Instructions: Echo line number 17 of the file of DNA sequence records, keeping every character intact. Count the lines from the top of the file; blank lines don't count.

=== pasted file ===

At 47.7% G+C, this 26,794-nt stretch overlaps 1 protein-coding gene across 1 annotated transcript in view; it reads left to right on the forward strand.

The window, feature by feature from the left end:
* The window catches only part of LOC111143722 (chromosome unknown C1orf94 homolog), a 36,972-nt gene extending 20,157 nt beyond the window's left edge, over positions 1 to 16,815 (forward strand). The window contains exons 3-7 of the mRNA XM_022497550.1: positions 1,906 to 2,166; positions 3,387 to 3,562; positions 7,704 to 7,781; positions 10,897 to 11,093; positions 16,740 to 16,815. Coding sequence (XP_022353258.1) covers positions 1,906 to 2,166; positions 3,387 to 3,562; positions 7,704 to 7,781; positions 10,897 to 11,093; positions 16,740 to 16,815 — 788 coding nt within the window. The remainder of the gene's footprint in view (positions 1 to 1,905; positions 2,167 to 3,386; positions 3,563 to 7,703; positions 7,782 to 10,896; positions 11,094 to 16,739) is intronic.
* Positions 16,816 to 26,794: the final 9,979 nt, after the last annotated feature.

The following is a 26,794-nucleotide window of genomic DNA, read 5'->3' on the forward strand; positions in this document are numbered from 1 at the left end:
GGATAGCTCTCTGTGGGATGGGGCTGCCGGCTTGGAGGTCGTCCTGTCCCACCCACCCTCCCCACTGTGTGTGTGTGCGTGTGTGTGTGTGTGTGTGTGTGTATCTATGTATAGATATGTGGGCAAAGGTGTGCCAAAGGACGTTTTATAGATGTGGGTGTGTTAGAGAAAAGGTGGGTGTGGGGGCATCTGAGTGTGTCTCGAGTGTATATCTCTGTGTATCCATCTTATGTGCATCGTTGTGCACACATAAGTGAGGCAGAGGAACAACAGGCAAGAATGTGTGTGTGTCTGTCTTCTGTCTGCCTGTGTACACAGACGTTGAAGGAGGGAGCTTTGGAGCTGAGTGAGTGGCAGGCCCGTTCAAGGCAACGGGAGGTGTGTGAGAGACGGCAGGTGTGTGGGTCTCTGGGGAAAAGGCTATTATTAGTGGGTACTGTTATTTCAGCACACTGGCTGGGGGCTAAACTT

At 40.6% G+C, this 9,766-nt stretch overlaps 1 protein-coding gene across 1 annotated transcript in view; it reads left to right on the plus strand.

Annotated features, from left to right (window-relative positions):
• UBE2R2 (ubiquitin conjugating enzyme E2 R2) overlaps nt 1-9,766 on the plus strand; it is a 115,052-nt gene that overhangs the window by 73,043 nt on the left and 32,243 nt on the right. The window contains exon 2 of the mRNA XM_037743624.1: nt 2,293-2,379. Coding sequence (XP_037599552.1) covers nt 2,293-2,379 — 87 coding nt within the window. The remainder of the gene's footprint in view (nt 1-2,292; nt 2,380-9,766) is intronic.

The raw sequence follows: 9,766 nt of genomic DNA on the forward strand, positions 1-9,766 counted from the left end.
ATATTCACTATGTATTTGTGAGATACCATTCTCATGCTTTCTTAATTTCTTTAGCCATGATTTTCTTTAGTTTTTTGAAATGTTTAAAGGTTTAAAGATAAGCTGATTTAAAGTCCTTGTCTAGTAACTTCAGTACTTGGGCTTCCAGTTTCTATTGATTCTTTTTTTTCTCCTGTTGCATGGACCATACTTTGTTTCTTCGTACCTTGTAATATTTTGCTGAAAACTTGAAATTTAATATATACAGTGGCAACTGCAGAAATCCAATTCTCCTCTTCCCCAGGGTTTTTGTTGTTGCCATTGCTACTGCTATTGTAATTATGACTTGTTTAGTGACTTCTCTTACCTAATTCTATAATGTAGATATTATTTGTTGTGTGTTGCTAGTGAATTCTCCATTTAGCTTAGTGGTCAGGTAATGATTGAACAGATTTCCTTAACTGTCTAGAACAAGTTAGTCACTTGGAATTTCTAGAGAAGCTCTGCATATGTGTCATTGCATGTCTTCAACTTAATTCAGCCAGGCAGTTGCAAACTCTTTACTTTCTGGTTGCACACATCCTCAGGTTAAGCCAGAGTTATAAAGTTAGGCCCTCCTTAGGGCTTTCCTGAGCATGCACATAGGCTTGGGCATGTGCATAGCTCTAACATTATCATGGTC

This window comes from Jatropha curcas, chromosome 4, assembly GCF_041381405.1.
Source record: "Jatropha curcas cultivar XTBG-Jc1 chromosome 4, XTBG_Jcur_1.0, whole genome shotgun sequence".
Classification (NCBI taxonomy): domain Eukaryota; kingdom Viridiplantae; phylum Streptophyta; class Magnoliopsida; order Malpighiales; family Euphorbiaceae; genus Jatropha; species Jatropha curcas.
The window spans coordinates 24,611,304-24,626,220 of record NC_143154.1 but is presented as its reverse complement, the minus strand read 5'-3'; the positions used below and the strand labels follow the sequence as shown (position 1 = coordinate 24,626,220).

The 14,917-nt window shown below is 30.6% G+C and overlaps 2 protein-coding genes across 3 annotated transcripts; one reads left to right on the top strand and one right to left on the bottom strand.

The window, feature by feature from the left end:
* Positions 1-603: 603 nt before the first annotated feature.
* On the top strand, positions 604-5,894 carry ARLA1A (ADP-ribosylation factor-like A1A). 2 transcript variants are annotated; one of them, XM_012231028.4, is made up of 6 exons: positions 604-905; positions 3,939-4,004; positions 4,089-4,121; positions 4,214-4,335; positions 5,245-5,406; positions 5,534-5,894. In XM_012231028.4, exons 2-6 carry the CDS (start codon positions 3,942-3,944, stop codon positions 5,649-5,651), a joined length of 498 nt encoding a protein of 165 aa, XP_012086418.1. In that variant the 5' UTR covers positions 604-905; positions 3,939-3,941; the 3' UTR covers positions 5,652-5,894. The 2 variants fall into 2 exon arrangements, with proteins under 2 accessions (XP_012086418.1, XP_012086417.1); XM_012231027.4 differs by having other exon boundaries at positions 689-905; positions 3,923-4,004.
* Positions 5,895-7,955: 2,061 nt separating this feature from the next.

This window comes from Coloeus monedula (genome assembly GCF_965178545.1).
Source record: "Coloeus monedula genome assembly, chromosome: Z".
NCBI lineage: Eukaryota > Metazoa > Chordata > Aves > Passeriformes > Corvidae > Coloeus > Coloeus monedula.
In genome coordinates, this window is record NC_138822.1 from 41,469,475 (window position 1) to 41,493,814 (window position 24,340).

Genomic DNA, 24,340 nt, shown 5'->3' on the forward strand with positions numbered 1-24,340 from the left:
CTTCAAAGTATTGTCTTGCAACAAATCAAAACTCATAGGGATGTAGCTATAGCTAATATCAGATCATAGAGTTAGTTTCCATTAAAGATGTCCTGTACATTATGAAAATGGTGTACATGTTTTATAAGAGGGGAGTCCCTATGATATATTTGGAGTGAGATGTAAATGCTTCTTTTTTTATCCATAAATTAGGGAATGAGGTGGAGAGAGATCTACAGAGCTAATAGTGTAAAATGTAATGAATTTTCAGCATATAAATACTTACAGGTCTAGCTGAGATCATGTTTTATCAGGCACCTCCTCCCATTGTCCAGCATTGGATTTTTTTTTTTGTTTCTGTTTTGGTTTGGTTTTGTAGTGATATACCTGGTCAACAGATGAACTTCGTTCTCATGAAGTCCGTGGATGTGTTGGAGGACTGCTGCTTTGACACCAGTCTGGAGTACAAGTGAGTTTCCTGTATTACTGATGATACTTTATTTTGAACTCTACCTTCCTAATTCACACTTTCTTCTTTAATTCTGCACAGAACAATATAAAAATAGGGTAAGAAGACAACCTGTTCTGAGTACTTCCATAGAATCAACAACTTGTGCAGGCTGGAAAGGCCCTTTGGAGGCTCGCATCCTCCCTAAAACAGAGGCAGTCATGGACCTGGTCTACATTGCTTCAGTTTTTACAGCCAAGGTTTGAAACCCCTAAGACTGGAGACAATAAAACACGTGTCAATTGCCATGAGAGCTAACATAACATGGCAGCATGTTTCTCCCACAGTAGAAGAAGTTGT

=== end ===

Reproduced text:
The window, feature by feature from the left end: